Publisher's Note: This post appears here courtesy of the The Daily Wire. The author of this post is Ben Zeisloft.
Wendy's announced on Thursday that the company will test a robotic system to deliver orders underground from its kitchens to distinct parking spots outside of its restaurants, a move which comes as the food services sector turns toward automation in response to labor shortages.
The firm will partner with hyperlogistics company Pipedream, which created a system through which entities such as restaurants, retailers, grocery stores, and warehouses can immediately transport goods to waiting customers in order to streamline digital pickups. The technology, which the company plans to implement in an existing location later this year, will connect to the kitchen and transport orders underground with a robot to portals in the parking lot outside of the restaurant.
"We know that serving orders quickly and accurately leads to increased customer satisfaction,"
Wendy's COO Deepak Ajmani said in a press release. "Pipedream's Instant Pickup system has the potential to unlock greater mobile order speed of service and accuracy, enabling us to consistently deliver hot and fresh Wendy's products to our fans."
Wendy's added that customers will not have to leave their cars in order to receive their food, significantly increasing efficiency for restaurant workers.
"We're proud to partner with an iconic, innovative brand like Wendy's to bring the future of mobile order pick-up to the quick service industry,"
Pipedream CEO Garrett McCurrach said in the release. "By solving order handoff, the final leg of the digital experience, our Instant Pickup technology allows Wendy's restaurant team members to focus on what matters: serving delicious, high-quality food and connecting with customers in this digital-first world."
The move from Wendy's comes as labor shortages persist after the lockdown-induced recession: there are nearly two open positions for every unemployed individual in the United States, according to data from the Bureau of Labor Statistics, increasing costs for businesses and contributing to inflation as companies hike wages to attract and retain employees.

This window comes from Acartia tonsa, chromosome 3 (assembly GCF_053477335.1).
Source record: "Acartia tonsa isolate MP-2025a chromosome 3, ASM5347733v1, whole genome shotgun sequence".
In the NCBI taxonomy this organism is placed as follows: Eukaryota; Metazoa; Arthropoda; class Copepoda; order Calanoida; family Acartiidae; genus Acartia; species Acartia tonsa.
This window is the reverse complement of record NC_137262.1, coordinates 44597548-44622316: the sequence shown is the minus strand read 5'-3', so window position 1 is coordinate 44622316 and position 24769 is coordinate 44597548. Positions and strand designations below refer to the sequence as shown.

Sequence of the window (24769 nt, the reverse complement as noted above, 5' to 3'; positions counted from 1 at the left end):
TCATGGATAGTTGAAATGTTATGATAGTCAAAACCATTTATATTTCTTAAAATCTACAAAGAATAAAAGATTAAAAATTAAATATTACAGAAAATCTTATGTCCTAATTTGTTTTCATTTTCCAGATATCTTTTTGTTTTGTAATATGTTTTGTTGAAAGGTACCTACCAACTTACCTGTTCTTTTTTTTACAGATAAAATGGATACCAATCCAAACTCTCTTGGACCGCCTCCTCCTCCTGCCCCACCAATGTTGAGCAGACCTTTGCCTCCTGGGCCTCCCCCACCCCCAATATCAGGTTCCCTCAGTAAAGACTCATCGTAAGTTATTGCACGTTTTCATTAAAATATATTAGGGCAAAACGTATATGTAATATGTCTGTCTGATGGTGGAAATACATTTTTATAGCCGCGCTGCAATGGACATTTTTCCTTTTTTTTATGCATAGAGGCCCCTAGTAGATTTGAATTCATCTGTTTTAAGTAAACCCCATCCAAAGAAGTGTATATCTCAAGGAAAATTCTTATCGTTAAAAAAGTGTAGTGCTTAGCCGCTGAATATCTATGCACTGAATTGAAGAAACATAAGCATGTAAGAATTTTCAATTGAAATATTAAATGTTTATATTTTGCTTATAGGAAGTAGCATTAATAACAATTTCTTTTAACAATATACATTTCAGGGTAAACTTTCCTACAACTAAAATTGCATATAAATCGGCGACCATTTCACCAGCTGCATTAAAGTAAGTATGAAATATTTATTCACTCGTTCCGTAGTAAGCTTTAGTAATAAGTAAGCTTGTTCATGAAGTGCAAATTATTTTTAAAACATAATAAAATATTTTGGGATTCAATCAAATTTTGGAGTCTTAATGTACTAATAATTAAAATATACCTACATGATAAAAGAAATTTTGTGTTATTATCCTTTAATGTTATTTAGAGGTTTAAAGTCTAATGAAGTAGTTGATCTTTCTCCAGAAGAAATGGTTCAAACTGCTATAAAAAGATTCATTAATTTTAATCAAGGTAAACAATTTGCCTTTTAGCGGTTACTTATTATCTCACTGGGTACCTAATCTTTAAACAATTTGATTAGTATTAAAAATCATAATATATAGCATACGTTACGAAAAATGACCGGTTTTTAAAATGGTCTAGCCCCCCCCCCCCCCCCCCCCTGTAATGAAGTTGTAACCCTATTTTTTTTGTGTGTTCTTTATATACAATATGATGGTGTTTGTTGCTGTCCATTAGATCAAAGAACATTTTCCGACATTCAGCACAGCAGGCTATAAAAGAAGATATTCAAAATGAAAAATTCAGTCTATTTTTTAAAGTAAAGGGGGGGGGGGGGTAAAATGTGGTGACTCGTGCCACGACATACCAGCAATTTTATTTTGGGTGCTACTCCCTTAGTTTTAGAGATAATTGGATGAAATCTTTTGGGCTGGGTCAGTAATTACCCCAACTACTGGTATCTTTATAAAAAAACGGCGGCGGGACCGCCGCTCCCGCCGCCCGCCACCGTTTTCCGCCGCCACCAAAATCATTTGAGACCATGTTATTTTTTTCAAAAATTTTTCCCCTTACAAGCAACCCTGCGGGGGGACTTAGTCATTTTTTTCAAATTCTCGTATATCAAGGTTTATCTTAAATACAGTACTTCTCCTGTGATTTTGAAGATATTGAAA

Other quick service restaurants have turned toward artificial intelligence to increase operational efficiency in light of the worker shortages. Fast food chains Carl's Jr. and Hardee's announced earlier this month that the brands would use an AI voice ordering platform developed by OpenCity in their drive-thru systems at select locations across the country, a move which is expected to increase "order accuracy"
and cause "significant impact to labor efficiencies."
Customers who arrive at drive-thru lines can place their orders through a "digital interaction"
with the system before they pay an employee for their meal, likewise allowing workers to "focus more on providing better customer service and preparing timely and freshly made orders."
McDonald's has partnered with IBM to automate drive-thrus and unveiled voice-ordering technology at multiple Chicago restaurants two years ago after purchasing several AI startups, while Chipotle introduced a robotic chip machine in California after state lawmakers passed a bill to create a council with authority to raise fast food minimum wages.
Broader debate over AI and automation largely centers on the potential labor market impacts from the nascent technology. Even as some analysts forecast that the sector could eliminate as many as 7% of positions in the United States, others note that the systems render individual workers considerably more productive, implying avenues for economic growth and more opportunities for creative work as rote elements within many professions are automated.